Millfields estate (East London) wildflower garden alongside their communal herb and veg plotsThe idea is simple and has been adopted by many other people, but here's a great organised approach, turning spare pavement spaces into mini-food growing areas along  a London bus route. The Capital is crammed with small spaces that could be turned into spectacular mini-gardens its communities would be proud of. If you can't picture it in your mind, the good folks at the green inbetween have some photos to help.

    Basically, the message is, be positive, have a go and sow some seeds to make life more interesting. Just digging over some compacted soil will help improve London's environment. Nature always helps, with seeds dropped by birds or carried by dogs often succeeding to germinate in the most inhospitable of places. I'm not suggesting a take-over of every pavement, roundabout or tree-pit. There are some practicalities to consider and always ensure what you plant is suitable for the space you're eyeing up. No one wants harmful or destructive plants.

    Get outdoors and be creative around the place where you live. Have fun, but as with all things, be sensible.

  • Animal lover

    My daughters laugh at me. Openly.

    I've checked my flies and they're closed; there's no spinach stuck between my teeth and no one drew a  moustache on me whilst I dozed in my chair. So, I was forced to ask, 'what's so funny?'

    It's when I start to talk about nature and caring for wildlife apparently. They tell me they laugh because they all think I hate animals. OK. I get a tad heated when squirrels raid my nuts and seed feeders. I leap into action when stray cats or dogs squat in my garden. I refuse to have chickens or rabbits because there are too many local foxes, and I don't want a pet; not even a stick insect. I like seeing animals and birds living as they were intended; roaming as free and wild as a dust mote over a warm grassy hill on a sunny, summer's evening.

    It might sound romantic, but it's a solid and grounded point of view, unfettered by the desire to control and master. I like my animals, like people, to be free. I grew-up on a farm so cattle, sheep, pigs and hens are wonderful to see in the fields and on the commons or marshes dotting and surrounding London, but there's nothing sentimental about their future propects. Farmed animals deserve the same rights as all living things; to feel the sun, rain or wind on their faces and glorious mud and grass under their feet. It's all about respect.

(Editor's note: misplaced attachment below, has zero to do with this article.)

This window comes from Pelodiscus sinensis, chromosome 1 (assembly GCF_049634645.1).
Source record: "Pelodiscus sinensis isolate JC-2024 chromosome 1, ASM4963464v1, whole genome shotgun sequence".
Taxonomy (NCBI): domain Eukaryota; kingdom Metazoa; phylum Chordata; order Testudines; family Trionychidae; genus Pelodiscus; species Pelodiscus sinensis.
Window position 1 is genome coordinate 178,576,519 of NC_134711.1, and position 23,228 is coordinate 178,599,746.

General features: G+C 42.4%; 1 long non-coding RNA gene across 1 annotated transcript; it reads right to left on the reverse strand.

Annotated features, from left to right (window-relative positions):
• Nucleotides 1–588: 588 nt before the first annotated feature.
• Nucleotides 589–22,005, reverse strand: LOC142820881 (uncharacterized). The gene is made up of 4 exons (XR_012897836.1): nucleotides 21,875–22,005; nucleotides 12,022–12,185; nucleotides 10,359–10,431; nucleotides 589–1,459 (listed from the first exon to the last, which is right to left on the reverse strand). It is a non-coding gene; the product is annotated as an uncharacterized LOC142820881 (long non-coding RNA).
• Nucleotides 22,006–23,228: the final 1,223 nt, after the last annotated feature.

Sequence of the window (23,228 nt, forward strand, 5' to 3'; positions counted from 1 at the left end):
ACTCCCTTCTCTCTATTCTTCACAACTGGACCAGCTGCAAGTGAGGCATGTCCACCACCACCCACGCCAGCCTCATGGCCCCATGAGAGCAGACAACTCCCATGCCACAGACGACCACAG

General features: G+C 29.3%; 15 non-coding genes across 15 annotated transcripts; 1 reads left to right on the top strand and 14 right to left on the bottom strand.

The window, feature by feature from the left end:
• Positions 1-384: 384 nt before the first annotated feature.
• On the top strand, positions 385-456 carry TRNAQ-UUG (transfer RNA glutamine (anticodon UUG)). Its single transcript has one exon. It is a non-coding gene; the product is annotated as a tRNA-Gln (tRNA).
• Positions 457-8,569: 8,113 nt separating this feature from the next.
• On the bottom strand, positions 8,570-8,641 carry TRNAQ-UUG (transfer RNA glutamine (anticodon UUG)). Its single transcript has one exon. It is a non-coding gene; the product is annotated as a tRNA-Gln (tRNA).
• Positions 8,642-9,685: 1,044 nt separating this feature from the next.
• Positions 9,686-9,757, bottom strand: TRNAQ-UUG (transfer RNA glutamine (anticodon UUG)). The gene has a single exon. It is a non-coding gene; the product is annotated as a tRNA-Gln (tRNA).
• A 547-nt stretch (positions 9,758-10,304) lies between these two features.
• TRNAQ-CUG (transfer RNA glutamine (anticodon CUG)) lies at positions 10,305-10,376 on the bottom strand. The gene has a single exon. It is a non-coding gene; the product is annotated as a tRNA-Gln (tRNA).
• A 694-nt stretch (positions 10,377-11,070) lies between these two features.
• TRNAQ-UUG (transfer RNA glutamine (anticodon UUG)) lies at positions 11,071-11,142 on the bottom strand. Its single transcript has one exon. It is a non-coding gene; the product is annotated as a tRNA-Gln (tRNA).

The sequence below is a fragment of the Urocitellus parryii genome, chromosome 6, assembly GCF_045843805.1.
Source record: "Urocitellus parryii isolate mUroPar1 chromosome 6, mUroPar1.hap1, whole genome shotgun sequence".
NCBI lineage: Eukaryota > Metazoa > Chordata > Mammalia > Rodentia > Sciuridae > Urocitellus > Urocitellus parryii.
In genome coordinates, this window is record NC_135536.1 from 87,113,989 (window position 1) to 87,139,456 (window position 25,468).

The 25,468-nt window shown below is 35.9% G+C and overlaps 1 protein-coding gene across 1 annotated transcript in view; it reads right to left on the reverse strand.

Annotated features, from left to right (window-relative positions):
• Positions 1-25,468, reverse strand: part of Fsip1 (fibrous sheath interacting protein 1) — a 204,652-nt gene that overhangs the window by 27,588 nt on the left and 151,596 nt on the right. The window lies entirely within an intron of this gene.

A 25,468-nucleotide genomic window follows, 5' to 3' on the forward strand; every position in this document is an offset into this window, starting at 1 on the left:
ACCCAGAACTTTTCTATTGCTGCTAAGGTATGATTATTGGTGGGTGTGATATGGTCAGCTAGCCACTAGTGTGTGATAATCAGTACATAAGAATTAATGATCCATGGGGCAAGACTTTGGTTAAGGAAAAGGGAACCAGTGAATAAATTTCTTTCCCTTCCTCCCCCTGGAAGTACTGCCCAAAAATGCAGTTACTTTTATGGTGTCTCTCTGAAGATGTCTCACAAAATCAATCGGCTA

There's a new ITV show coming up, hosted by Paul O'Grady. His knowledge of herbs and natural therapies far outstrips my scant knowledge on that subject and he knows far more about sequins and mascara than me too. We do share an important link. We both have huge respect for nature. This show is called ‘The British Animal Honours 2013’ and will showcase not stupid things that animals do, but the clever, important stuff. I've helped judge three of the categories and was inspired by the depth and knowledge of the other jurors and their passion for the subject. No doubt the show will be criticised by some who will label it exploitative. The prodicers are going to great lengths to protect the star animals of the awards and to ensure the making of the programme conforms to the highest environmental and well-being standards. No cattle prods were evident when I cast my votes and the fodder they provided (fruit) was definately healthy.

    Daniel Allen (author, naturalist), Me, Robbie Marsland (IFAW), Anthea Turner (tv presenter), Marc Abraham (vet), Rosamund Kidman Cox (editor and author), Maggie Roberts (Cats Protection), Danny Penman (journalist), Caterina Termine (equine vet) & Peter Egan (actor)

    Living in London, the majority of people are remote from nature. Parks and shared green spaces are coveted, but under enormous pressure. Wildlife is often seen as dangerous or unwelcome.It all deserves greater respect. Get outdoors and see what you can find. Most birds are starting their breeding season so have their best, most colourful plumage on show right now. Giant grey herons are teetering comically on slender branches at the tops of trees in Battersea and Regent's Parks, and alongside the Thames near Kew Bridge. Soon caterpillars will be out in glorious hairy technicolour and both toad and frog spawn has started to magically appear in many ponds and canals.

    Life is starting to buzz in the Thames too. We've had recent sightings of otters, dolphins and seals. Fish migration and spawning is underway. The great nature renewal is evident everywhere.

    Nature is amazing and gives us so much. It deserves respect, and an awful lot of [paternal/maternal or platonic] love. Laugh out loud. Smile at a stranger and hug a tree. It's so good to be alive!